Feeling blessed but guilty

by
19 May 2017

Write, if you have any answers to the questions listed at the end of this section, or would like to add to the answers given below.

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Your answers

How can one continually, at all times and in all places, give thanks for all the unmerited blessings of one’s life, without also being consumed with guilt at the manifest unfairness of the world?

 

Our right reaction to “the . . . unfair­ness of the world” must surely evoke that very “giv(ing) thanks for all the . . blessings of one’s life”. Our prayers must include the petition that all people and situations should know God’s blessings.

(The Rt Revd) Michael J. Cleaves
(Bishop in the UK of the Evangelical Baptist Church of Georgia)

Fareham, Hants

 

Taking good fortune for granted reinforces the status quo. Gratitude inspires generosity and a deter­mination to work for the less fortu­nate.

There is nothing to be guilty about. Feelings of guilt may arise from low self-esteem.

(Canon) John Goodchild

Liverpool

. . . If a person who has attended worship most weeks for 40 years, regularly read the lesson, performed sidespersons’ duties, set up for communion and cleared up after­wards, is fully involved in the life of the church, but does not, through integrity, receive com­munion, and is offering to serve as a PCC member, do we really have to refuse him or her?

[Answers, 5 May]

 

Adrian Sunman’s answer is fine until: “enforcement of the rules is a matter for individual incumbents.” There are too many parish popes who disregard rules that don’t suit them, regardless of the wishes of those on the electoral roll or the PCC.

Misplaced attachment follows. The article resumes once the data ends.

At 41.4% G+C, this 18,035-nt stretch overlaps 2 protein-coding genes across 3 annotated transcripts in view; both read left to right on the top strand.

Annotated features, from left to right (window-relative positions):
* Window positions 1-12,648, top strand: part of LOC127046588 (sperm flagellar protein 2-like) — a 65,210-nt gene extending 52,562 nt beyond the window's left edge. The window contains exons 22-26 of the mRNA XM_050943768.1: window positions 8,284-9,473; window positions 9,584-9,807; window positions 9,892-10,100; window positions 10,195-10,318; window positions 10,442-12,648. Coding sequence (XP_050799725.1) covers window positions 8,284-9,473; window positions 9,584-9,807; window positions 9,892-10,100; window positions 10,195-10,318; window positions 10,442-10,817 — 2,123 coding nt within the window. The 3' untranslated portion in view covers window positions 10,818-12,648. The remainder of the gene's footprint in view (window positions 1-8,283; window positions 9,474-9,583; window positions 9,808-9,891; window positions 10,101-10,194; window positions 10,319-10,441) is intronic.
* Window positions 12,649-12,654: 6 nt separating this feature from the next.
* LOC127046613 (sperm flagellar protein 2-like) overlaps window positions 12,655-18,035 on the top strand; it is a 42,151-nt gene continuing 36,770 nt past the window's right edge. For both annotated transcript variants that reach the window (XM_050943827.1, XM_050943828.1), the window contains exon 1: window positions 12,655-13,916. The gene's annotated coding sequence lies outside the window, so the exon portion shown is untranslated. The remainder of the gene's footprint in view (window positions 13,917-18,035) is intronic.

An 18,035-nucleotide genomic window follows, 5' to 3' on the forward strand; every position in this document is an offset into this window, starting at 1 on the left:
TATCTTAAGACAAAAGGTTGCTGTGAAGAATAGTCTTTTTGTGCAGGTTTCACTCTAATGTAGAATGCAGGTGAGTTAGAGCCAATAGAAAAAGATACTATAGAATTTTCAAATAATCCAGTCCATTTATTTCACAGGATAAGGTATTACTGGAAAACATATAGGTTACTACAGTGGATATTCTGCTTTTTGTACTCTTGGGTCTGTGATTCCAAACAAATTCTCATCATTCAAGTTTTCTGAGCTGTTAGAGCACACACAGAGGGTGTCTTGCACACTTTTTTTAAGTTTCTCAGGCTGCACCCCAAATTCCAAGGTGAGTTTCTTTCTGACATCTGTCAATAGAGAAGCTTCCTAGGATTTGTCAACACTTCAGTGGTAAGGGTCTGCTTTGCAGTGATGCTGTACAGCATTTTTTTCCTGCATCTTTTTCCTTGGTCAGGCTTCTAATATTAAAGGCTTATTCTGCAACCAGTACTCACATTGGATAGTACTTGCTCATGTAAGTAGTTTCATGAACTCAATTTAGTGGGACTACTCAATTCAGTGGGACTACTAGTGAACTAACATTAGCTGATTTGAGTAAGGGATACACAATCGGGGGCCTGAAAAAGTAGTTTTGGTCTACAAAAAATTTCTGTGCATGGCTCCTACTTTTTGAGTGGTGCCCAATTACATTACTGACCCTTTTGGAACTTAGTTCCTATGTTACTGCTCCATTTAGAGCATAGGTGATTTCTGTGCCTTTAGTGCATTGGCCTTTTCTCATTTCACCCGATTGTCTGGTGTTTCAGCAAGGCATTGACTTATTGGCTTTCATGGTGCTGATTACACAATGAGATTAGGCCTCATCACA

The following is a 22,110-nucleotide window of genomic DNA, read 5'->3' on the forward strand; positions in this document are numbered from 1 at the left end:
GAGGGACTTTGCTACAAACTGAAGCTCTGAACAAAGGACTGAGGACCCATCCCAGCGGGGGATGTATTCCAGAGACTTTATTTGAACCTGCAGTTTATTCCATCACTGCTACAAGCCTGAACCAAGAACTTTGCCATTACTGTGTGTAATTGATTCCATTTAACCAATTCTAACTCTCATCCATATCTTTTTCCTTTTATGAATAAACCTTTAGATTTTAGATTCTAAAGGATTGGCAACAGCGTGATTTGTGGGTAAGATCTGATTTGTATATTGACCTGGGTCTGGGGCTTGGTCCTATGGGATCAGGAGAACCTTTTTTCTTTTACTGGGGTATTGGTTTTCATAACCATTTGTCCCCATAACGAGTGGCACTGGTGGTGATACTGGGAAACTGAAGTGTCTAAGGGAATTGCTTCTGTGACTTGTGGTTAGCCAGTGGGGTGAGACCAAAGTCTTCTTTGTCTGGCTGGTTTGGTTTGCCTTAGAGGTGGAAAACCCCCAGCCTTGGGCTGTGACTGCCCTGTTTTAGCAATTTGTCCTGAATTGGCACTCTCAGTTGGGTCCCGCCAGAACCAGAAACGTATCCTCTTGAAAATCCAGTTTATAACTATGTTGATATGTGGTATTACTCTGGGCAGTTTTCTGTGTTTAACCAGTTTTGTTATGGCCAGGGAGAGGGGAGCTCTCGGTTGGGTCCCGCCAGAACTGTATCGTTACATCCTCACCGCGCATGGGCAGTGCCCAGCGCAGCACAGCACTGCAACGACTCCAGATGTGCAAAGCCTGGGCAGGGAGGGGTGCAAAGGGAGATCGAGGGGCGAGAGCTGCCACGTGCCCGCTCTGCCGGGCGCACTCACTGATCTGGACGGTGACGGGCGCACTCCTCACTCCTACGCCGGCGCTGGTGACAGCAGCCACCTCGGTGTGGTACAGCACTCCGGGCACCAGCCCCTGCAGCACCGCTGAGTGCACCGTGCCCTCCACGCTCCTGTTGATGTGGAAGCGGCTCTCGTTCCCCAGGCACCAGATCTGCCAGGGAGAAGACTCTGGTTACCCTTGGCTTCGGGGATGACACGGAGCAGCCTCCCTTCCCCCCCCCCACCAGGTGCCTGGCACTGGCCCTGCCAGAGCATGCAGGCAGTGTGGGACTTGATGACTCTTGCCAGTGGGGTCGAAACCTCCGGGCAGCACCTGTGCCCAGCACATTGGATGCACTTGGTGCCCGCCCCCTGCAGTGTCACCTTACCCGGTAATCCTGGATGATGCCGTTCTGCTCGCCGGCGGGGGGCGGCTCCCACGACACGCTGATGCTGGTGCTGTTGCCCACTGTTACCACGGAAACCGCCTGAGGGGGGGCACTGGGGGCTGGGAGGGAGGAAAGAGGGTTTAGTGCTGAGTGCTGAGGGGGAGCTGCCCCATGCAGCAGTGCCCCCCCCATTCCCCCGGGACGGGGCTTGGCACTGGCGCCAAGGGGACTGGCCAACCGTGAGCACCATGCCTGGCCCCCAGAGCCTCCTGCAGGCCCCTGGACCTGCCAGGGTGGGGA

Rules can be changed, but only through the proper channels. The only time a rule can be broken legitimately (unless the rule decrees otherwise) is if all parties agree, not just the incumbent.

This rule seems to be written for a reason. So, the sensible solution might be to co-opt the person to the PCC without voting rights, this is if agreed by the elected PCC members, excluding all clergy.

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This is one vote for which I would advocate the use of secret voting slips. The status of the person would then be similar to attendance by a member of staff, e.g. the building caretaker. The incumbent and the other PCC members might usefully and confidentially pray that the person will resume taking holy communion.

Mike Houldershaw (Chartered Secretary)

Mablethorpe, Lincolnshire

 

At our annual parochial church meeting, we had two vacancies on the PCC, and two nominees for the posts. . .

 

I have known several ministers in the past to ask the APCM for a proposer and seconder that the properly nominated and seconded persons should be elected. I have never understood their reason; it usually turned out that they were not aware of Church Representation Rule 11(3).

It is odd to quote the rule and yet still question the validity of such an election. What more is needed, other than a rule that is clear and precise? If the meeting insisted on voting on accepting the nomina­tions, it might decide “not”; the chairman would then, I suggest, be in a deep legal pickle entirely of his or her own making, as there is no way in which properly nominated persons can be denied election if there are not enough nominations for a contest.

If you don’t think they should be elected, then you need to nominate additional people and force an election.

Matthew Clements (Churchwarden)

Bicester

 

What is an LSM? R. M.

 

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